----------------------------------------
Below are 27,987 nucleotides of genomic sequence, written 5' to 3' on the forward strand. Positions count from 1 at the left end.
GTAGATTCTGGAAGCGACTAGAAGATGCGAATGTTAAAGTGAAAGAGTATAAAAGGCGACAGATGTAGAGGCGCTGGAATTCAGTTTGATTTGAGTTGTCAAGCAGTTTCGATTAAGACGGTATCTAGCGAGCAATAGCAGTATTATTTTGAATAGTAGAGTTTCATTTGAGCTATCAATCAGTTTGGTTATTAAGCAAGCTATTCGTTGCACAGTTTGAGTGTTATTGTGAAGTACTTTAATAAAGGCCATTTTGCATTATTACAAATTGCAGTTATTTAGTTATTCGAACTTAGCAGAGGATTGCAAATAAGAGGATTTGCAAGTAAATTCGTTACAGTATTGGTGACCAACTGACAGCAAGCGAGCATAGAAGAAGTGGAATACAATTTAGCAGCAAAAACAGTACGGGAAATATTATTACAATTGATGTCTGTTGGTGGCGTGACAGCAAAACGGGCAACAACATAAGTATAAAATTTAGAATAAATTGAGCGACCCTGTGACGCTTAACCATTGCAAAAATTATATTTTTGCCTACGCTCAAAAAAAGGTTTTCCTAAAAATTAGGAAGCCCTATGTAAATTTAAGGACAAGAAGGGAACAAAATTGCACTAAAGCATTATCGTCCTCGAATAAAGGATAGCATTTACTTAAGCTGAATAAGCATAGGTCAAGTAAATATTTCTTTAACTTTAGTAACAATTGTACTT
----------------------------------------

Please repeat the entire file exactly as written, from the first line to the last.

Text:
Below are 27,987 nucleotides of genomic sequence, written 5' to 3' on the forward strand. Positions count from 1 at the left end.
GTAGATTCTGGAAGCGACTAGAAGATGCGAATGTTAAAGTGAAAGAGTATAAAAGGCGACAGATGTAGAGGCGCTGGAATTCAGTTTGATTTGAGTTGTCAAGCAGTTTCGATTAAGACGGTATCTAGCGAGCAATAGCAGTATTATTTTGAATAGTAGAGTTTCATTTGAGCTATCAATCAGTTTGGTTATTAAGCAAGCTATTCGTTGCACAGTTTGAGTGTTATTGTGAAGTACTTTAATAAAGGCCATTTTGCATTATTACAAATTGCAGTTATTTAGTTATTCGAACTTAGCAGAGGATTGCAAATAAGAGGATTTGCAAGTAAATTCGTTACAGTATTGGTGACCAACTGACAGCAAGCGAGCATAGAAGAAGTGGAATACAATTTAGCAGCAAAAACAGTACGGGAAATATTATTACAATTGATGTCTGTTGGTGGCGTGACAGCAAAACGGGCAACAACATAAGTATAAAATTTAGAATAAATTGAGCGACCCTGTGACGCTTAACCATTGCAAAAATTATATTTTTGCCTACGCTCAAAAAAAGGTTTTCCTAAAAATTAGGAAGCCCTATGTAAATTTAAGGACAAGAAGGGAACAAAATTGCACTAAAGCATTATCGTCCTCGAATAAAGGATAGCATTTACTTAAGCTGAATAAGCATAGGTCAAGTAAATATTTCTTTAACTTTAGTAACAATTGTACTT